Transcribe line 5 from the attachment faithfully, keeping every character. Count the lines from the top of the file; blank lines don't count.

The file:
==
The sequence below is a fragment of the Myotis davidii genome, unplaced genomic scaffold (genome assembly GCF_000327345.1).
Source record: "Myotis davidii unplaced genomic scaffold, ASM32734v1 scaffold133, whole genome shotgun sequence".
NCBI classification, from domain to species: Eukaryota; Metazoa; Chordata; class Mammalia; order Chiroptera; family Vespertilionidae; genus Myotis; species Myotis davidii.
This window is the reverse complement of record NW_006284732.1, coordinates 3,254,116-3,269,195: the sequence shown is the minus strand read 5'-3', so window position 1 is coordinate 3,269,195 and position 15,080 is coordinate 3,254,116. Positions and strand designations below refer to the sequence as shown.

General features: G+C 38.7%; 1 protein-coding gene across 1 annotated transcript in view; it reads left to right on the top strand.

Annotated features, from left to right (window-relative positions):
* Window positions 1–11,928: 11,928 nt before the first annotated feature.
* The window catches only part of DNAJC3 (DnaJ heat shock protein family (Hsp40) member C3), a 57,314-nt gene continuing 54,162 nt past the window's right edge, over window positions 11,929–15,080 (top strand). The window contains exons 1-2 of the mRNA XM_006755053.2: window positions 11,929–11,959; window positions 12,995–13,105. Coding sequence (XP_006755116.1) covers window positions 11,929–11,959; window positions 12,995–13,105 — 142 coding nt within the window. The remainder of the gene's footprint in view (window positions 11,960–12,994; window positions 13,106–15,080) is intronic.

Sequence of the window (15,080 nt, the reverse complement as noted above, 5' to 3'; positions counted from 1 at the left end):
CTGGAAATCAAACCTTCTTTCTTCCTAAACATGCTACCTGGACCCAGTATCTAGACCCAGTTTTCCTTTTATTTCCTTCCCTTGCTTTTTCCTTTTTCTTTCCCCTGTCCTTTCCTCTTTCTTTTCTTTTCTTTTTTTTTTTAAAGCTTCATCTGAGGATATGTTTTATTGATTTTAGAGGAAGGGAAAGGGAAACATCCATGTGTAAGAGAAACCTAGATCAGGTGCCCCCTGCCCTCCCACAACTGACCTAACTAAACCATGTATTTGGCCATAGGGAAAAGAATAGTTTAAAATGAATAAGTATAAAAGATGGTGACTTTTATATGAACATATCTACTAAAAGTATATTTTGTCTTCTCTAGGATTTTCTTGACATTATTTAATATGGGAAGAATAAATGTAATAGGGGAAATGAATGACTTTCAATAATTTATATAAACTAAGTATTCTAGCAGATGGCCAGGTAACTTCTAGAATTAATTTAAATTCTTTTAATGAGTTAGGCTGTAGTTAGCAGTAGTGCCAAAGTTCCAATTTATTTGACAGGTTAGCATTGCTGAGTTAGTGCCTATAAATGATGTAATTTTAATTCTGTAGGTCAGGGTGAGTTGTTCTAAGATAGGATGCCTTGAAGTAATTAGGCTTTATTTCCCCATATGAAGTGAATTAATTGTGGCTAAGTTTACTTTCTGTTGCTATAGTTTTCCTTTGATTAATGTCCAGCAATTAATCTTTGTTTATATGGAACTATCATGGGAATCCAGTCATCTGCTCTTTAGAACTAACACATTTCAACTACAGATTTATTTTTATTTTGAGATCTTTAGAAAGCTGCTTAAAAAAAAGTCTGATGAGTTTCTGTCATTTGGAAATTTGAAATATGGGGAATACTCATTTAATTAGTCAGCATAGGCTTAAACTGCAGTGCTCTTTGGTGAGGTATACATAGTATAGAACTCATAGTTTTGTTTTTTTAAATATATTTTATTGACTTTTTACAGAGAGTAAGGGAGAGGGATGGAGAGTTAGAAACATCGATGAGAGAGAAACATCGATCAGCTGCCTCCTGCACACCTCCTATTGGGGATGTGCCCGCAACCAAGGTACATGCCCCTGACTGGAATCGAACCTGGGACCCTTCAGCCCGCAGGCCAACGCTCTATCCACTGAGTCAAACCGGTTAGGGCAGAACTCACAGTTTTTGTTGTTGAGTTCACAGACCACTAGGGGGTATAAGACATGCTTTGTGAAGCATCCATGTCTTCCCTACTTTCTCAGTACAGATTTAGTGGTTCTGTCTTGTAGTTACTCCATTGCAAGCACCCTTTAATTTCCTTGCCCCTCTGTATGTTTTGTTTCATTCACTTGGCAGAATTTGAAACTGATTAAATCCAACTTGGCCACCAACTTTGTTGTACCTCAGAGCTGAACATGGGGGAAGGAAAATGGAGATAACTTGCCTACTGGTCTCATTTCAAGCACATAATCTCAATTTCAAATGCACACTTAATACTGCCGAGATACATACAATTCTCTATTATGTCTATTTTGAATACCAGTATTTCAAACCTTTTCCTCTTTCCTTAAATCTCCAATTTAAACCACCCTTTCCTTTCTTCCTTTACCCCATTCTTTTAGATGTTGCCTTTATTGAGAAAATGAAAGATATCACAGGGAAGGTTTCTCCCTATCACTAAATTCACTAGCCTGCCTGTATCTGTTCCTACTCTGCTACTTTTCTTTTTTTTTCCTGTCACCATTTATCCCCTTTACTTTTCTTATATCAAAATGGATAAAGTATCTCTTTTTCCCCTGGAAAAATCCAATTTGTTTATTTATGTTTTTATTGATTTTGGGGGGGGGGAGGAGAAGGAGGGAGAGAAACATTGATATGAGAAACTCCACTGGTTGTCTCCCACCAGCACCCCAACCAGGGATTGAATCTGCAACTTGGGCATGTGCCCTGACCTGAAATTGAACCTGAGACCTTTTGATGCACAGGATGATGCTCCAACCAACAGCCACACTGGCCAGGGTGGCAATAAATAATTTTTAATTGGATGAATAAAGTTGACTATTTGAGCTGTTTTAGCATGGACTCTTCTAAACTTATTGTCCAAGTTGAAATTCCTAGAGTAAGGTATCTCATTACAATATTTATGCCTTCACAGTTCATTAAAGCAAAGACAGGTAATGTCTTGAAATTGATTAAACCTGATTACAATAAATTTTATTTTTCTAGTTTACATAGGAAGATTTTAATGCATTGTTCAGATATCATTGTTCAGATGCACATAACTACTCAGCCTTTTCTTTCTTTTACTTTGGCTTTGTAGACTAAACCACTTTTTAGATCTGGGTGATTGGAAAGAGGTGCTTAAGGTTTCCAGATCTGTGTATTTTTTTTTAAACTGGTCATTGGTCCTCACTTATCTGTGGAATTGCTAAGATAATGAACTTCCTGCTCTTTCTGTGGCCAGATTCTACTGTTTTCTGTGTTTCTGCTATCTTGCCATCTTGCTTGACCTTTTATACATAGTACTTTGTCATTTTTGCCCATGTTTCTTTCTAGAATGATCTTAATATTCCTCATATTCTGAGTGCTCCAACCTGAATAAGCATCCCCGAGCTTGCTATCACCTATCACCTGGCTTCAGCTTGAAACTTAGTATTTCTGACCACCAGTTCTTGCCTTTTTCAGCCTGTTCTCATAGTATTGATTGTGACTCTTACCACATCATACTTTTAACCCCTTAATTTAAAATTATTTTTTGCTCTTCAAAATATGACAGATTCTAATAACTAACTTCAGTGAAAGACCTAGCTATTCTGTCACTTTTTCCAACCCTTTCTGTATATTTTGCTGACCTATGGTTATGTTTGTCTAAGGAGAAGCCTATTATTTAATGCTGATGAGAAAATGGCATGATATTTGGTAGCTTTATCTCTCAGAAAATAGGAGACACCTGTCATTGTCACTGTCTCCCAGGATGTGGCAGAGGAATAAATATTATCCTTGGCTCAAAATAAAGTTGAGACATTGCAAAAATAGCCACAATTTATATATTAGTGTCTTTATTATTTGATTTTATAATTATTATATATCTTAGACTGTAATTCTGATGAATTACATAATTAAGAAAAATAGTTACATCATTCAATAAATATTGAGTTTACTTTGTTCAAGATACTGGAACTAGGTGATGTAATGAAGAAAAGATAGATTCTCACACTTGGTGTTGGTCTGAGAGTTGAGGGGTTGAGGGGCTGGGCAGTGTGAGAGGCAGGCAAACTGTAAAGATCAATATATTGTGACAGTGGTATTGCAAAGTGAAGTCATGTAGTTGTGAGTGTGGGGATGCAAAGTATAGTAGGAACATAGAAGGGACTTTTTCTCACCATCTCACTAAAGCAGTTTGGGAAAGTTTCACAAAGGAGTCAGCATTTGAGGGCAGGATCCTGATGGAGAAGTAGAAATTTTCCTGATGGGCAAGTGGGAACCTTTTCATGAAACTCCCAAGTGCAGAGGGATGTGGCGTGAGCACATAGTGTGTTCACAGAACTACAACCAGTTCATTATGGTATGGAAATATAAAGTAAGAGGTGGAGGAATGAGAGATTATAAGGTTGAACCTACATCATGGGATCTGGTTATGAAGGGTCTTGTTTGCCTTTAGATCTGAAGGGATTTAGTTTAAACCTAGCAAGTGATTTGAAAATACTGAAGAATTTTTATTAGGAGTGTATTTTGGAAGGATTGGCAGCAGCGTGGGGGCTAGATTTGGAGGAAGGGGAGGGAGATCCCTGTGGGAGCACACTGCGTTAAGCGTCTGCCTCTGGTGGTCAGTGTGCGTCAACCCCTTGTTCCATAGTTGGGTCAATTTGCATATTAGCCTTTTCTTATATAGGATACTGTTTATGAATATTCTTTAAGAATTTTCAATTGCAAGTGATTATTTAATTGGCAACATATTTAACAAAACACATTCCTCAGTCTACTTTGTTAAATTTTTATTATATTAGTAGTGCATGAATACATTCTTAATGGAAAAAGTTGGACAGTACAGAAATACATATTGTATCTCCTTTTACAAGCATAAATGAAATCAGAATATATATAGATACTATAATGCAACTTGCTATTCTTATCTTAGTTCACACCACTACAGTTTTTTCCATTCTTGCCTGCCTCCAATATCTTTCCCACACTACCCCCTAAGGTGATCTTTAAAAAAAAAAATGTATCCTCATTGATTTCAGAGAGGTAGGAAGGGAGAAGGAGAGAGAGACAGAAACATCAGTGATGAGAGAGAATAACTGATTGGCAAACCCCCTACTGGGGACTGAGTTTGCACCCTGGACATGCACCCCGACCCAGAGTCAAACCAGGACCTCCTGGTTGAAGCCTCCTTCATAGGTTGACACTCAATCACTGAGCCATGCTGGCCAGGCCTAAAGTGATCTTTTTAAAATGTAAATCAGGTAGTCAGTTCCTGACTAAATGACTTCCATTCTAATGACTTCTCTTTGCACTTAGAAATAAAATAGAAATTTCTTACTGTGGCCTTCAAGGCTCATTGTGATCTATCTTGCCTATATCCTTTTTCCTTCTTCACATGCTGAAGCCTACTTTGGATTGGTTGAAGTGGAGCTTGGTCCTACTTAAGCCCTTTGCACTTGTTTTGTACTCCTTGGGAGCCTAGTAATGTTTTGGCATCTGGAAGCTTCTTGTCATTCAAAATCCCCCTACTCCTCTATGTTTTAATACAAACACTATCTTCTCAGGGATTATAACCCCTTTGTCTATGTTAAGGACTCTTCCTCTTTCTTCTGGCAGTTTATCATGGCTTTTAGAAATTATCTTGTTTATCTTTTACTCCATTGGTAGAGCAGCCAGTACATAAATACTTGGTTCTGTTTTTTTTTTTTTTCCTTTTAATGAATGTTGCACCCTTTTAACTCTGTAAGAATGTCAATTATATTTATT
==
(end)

General features: G+C 38.7%; 1 protein-coding gene across 1 annotated transcript in view; it reads left to right on the top strand.